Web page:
A short visit to Basel for a lecture at the oldest university in Switzerland.
I took a daytrip to Basel today, to give a lecture at the university. The University of Basel is the oldest university in Switzerland (founded in 1460), and yet the computer science department is in a nondescript modern building in the center of the city. I had many fascinating discussions with the faculty and students about their cutting-edge research.
My host professor is a native of Basel and kindly gave me a brief tour of the central city, which straddles the Rhine River. Despite the gloomy weather, it was fascinating to stroll the narrow streets of this ancient city and to hear the story behind the various buildings – from the 11th-century cathedral to the 21st-century headquarters of pharma giants like Novartis and Hoffmann-La Roche. This small city, nestled in a corner of Switzerland adjacent to both France and Germany, is the third-largest city in the country and is a major economic engine for the region and for the country. This role dates back centuries to 1225 when the city built the first, and for a long time the only, bridge across the Rhine.
We took a ride across the Rhine on a tiny ferry boat, big enough to seat perhaps a dozen passengers, which required no power at all – a cable on its bow is fixed to a pulley on a cable crossing the river, and by angling the bow against the current, the current pushes the boat across the river.
At the end of the day he dropped me off at the Swiss Museum for Paper, Writing, and Printing (founded by his grandfather), which was absolutely fascinating. Its water wheel still turns the machinery indoors, converting rags into paper; upstairs, restored printing machines spanning many centuries still run and demonstrate, often hands-on, how the printing process works. They even have the first Macintosh ever used in Switzerland, and the notebook used by the designer of Helvetica, the most successful font ever. My 40-minute visit was far too short.
Basel has a fascinating history and is well worth a read – and a visit! See the photo gallery for a few more pictures. It was not the most photogenic day, but I hope to visit again!
A beautiful day for the annual ski outing for my ETH-St.Gallen research group.
While on sabbatical I am a visiting professor affiliated with the Center for Digital Health Interventions at ETH. Each year, the professors that lead this center (and related centers) sponsor a ski day, somewhere in Switzerland. Today a couple dozen students, staff, and faculty enjoyed a day of skiing at the Obersaxen ski area in southeast Switzerland. Although this winter has been uncharacteristically snowless, and record-breakingly warm, the snow was good and the skiing excellent. The weather, initially a bit cloudy, turned into a blue-sky day. Stunning views of the surrounding peaks vied for my attention with the trails below my skis. The group generally skied together, spanning a wide range of ages and experience. We gathered for a hearty lunch at the cozy Restaurant Stai in the village of Miraniga. One reaches the restaurant by skiing directly off the trail, past a barn, across a driveway, and into their front yard. The sweet smell of rural Switzerland wafts over from the barn, reminding you that these same slopes are used for grazing cows in the summer. Inside, an Olympic Gold Medal is the centerpiece of the many medals and memorabilia from a local star skier, and the menus offer classic regional dishes and local beer. It was mid-afternoon when we stepped back into our skis for one last ride to the top, and down the other side back to our starting point – just in time for a round of aprés-ski beers. All in all, a fabulous day. Check out the photo gallery.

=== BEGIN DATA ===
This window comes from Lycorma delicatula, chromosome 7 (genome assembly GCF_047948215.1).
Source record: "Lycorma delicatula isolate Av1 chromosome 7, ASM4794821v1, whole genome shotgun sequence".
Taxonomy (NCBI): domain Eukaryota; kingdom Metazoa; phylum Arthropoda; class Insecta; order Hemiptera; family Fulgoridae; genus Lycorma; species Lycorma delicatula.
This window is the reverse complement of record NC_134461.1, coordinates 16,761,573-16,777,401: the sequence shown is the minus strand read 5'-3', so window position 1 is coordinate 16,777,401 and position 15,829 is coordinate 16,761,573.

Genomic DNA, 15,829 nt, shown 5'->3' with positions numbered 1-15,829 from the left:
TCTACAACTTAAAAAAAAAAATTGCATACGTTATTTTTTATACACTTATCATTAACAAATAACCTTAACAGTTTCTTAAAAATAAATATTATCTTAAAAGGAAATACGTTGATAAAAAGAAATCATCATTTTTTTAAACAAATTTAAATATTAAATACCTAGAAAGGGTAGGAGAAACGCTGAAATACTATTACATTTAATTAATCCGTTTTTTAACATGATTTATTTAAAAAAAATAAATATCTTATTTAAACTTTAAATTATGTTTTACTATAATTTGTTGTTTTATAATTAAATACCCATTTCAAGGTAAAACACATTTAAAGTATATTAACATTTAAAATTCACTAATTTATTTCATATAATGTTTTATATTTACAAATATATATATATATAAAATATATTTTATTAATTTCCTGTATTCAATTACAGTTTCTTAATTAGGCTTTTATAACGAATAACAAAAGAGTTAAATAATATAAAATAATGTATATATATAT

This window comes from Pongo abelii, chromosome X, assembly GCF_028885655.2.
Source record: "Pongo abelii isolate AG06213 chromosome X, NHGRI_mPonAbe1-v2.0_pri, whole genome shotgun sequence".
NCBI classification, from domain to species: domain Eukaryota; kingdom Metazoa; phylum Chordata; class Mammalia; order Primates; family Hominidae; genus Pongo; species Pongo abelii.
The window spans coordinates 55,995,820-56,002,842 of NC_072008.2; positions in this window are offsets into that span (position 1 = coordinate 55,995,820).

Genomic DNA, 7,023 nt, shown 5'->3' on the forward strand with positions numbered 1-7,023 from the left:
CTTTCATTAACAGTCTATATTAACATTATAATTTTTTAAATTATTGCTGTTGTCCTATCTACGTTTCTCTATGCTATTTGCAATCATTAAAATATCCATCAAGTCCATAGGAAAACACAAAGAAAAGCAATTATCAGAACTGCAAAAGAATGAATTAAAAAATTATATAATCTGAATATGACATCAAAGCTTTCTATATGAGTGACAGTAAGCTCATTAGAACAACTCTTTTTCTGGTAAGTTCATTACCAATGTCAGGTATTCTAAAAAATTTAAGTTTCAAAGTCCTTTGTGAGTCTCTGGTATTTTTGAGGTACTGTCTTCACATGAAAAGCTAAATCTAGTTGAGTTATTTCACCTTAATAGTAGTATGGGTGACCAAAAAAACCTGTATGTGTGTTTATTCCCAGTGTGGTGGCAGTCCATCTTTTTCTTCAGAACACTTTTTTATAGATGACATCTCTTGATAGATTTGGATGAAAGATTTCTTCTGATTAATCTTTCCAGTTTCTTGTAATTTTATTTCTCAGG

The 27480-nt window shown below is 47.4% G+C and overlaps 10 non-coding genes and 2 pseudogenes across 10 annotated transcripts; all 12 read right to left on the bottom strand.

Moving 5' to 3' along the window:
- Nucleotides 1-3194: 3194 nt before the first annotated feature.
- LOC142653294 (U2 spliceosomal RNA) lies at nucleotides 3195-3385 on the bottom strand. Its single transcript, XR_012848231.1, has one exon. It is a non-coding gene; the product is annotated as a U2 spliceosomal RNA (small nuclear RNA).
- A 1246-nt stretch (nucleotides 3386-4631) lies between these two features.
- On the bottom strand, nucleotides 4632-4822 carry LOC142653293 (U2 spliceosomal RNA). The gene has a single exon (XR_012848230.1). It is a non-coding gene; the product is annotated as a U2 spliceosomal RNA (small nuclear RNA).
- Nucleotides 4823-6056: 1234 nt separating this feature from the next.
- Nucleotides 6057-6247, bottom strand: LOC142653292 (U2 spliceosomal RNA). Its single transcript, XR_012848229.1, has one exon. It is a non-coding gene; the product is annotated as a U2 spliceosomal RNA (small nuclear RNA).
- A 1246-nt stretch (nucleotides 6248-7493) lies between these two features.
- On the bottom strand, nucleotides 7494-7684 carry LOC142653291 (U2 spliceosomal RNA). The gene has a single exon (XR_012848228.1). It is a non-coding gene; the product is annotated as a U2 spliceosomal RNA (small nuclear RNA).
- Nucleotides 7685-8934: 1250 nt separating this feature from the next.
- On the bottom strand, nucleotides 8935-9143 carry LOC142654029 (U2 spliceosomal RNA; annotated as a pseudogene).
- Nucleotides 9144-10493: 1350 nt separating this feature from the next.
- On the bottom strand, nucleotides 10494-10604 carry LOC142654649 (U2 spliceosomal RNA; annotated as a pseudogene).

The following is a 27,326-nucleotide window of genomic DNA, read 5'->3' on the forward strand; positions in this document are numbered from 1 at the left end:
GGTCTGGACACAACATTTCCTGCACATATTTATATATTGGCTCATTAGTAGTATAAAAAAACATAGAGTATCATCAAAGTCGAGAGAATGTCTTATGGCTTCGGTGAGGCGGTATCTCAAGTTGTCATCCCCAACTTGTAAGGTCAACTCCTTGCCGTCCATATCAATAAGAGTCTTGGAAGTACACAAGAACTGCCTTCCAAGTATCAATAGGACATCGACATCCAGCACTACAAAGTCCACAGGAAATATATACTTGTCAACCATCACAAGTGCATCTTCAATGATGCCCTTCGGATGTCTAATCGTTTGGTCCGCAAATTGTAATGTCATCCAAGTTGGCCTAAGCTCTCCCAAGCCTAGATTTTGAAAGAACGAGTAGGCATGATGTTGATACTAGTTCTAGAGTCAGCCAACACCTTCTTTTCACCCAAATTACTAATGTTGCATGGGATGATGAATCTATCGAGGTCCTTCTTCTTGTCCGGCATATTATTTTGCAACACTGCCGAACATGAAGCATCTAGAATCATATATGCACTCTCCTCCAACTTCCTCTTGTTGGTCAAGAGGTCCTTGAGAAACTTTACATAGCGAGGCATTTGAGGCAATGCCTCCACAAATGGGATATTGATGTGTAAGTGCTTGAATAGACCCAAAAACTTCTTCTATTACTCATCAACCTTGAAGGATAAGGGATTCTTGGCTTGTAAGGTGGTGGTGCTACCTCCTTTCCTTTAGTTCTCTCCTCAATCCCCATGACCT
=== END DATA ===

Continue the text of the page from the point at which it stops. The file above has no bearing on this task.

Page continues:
A sunny Sunday-afternoon hike from Olten to Aarburg, with views of its 12c. castle.
Inspired by the sunny weather on Sunday morning, I sought a nearby opportunity where I could do a little hiking and find some interesting photographic subjects. Twice I had caught a glimpse of this stunning castle while my Zürich-bound train crossed the river Aare, and I had made a point to return. My goal was to find the Aarburg castle, first built in the 12th century. “Today it houses the Kantonale Jugendheim, for holding and rehabilitating juvenile offenders” [Wikipedia]. Interesting! Read on, and check out the photo gallery.